He testified that the officers' "hands [were] on [him], literally like lifting [him] up. . . . literally moving [him]." He could not move or turn. Ensuar told him to "shut" his mouth, and when they rounded the corner and were out of view, Ensuar "body slammed" him into the wall. Ensuar told him, "[n]ow you're going to be charged with assaulting [a] police officer." At that point he experienced pain in his upper back and neck and felt "woozy."
They arrived at a processing room in the courthouse, where plaintiff was handcuffed to a bench for approximately an hour. He was not fingerprinted or charged before he was released. He was subsequently charged with a petty disorderly persons offense.
Schulze provided a different version of what occurred. As plaintiff's briefcase went through the X-ray machine, Schulze spotted what appeared to be a knife. After he searched the bag and removed a Swiss army knife, he instructed plaintiff to take the knife back to his car or have it confiscated.
Schulze testified that plaintiff responded, "this is fucking ridiculous." When he returned the knife to plaintiff, plaintiff raised it and began to open it, as if, Schulze presumed, to demonstrate that it was a small knife. When he told plaintiff not to open the knife, plaintiff said, "you don't have to be so fucking rude."
When plaintiff returned to the building and again went through security, Schulze told him he did not mean any offense. Plaintiff responded that he was offended, and told Schulze that he was "very fucking rude." Schulze stated that a woman and her young daughter, who were seated nearby, heard plaintiff's remarks.
After plaintiff retrieved his bag and got into the elevator, he yelled, "you have nothing fucking better to do." At that point, Schulze decided to arrest plaintiff as a disorderly person. After watching the elevator to see what floor it stopped on, Schulze went to the second floor to arrest plaintiff. When he arrived, plaintiff was seated, preparing for trial. Schulze handcuffed him and told him he was under arrest.
Ensuar joined Schulze after plaintiff was handcuffed, and they led plaintiff to an office for processing. Schulze carried plaintiff's bag in one hand while guiding plaintiff down the hall with his other hand on plaintiff's left elbow; Ensuar was on plaintiff's right. Schulze provided a similar account of their encounter with the students in the hall; plaintiff slowed down and yelled at the students, "don't be like these morons, useless. Get an education, go to school. Don't be like these guys." The officers told plaintiff to "knock it off" and kept him moving down the hall with "enough force to keep him walking." They did not lift plaintiff to keep him moving.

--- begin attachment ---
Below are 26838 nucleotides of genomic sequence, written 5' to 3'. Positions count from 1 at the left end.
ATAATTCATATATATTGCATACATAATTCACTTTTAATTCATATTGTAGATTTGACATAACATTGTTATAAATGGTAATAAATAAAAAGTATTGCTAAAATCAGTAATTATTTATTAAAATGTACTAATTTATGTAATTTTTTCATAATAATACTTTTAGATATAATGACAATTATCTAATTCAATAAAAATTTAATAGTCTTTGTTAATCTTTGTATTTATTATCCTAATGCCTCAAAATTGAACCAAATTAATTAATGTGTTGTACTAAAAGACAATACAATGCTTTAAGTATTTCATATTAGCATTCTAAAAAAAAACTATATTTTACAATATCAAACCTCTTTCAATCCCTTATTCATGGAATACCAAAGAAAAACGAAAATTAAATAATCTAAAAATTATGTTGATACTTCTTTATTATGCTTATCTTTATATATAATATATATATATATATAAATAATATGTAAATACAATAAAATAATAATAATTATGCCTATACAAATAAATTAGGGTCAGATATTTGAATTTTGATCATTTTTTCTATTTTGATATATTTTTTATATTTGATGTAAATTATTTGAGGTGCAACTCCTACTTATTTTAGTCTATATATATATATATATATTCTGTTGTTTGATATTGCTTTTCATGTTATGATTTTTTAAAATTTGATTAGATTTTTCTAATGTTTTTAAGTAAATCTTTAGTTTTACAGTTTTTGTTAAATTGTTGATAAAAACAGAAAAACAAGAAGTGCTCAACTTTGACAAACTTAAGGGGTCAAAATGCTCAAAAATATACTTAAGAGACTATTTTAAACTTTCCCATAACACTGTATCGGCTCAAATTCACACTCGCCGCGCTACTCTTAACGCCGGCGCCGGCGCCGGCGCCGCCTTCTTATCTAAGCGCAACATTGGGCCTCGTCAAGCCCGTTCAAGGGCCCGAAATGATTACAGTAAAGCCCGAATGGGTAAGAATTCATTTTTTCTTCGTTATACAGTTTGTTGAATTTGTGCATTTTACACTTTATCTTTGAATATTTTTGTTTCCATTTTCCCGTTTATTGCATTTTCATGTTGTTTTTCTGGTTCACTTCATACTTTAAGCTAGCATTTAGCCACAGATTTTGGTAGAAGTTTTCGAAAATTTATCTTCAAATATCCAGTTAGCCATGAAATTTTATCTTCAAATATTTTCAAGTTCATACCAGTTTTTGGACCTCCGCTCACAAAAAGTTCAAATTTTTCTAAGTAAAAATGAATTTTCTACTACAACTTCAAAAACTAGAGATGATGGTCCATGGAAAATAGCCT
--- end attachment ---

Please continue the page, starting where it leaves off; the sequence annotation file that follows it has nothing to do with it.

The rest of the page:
Schulze testified that when the hallway narrowed, he needed to drop slightly behind plaintiff and Ensuar. At that point, plaintiff suddenly stopped and turned his shoulder into Ensuar's chest, stating, "this is bullshit." Ensuar responded by grabbing plaintiff's arm and pivoting plaintiff to face the wall. "He had his arm so that he basically turned him, and he had a hold of him, and he basically had him in a position where he was stopped." At that point, plaintiff stated, "you guys are going to pay when I sue."
Ensuar testified that when they rounded the hallway corner, plaintiff turned his right shoulder into him in a "quick and violent motion." He stated, "I bladed my body, I turned my right leg f[a]rther back to almost defend myself at that point, and then I was able to, with my left hand, which was holding [plaintiff], start moving him toward the wall with my right hand placed on his shoulder, and place him into the wall to secure him." Ensuar claimed he did not push or slam plaintiff into the wall. "I placed him on the wall, and I said, don't do it again or I'm going to give you additional charges, and he just looked at me and said, you guys are going to pay when I sue."
Plaintiff presented medical testimony that although he had had prior neck surgery, he suffered disk herniations in his thoracic spine as a result of defendants' actions. Defendants' expert testified that plaintiff had pre-existing medical conditions and was not injured in the incident.